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Women of Color Scholars Program Recognizes Recent Ph.D. Graduates

June 1, 2017

The Office of Loans and Scholarships at the General Board of Higher Education and Ministry (GBHEM) recognized three recent Doctor of Philosophy graduates who participated in the Women of Color (WOC) Scholars Program: Mary Wong Cheng, Michele Watkins and Catherine E. Williams. Each scholar graduated in May 2017.

Started in 1988, WOC provides financial, intellectual and personal support to United Methodist women of color pursuing doctorates in religious studies at seminaries and universities across the U.S. With a four-year commitment from The United Methodist Church and the religious scholars, the primary goal of the program is to increase the number of women of color on faculty at United Methodist seminaries. The program is administered by GBHEM’s Office of Loans and Scholarships.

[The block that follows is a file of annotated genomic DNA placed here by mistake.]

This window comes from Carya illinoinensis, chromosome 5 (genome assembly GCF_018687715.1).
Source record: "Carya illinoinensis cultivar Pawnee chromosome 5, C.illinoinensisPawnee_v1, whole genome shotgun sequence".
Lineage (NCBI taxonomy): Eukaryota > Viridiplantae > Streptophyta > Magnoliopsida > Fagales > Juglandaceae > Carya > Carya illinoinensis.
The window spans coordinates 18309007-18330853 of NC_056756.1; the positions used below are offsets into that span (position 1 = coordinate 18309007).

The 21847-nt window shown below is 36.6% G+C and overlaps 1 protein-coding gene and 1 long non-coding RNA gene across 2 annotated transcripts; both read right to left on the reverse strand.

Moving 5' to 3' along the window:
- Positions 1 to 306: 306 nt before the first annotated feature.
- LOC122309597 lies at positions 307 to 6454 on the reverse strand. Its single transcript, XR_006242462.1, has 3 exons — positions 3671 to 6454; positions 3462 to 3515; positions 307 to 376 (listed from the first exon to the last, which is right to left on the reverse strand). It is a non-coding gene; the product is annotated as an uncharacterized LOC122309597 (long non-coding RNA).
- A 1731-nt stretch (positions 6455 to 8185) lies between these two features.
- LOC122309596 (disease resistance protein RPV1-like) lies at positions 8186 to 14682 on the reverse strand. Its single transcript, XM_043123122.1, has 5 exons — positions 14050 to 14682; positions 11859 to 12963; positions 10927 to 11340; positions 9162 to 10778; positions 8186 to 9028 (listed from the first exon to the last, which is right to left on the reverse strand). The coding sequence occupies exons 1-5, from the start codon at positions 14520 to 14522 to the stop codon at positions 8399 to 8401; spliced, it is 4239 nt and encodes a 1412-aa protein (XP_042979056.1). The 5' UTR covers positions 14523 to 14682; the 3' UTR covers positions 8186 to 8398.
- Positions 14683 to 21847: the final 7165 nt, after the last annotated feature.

Mary Wong Cheng earned her doctorate in Christian spirituality from the Graduate Theological Union in Berkeley, California. Within the last year of her degree program, Cheng began work with United Methodist Women in New York. In her role as director of transformative education, Cheng manages programs focused on mission theology and faith and justice education.

“I hope to connect my academic work with my career by bringing greater clarity and academic research into use within the church,” said Cheng. “I want to help translate ‘academic speak’ to the laity.”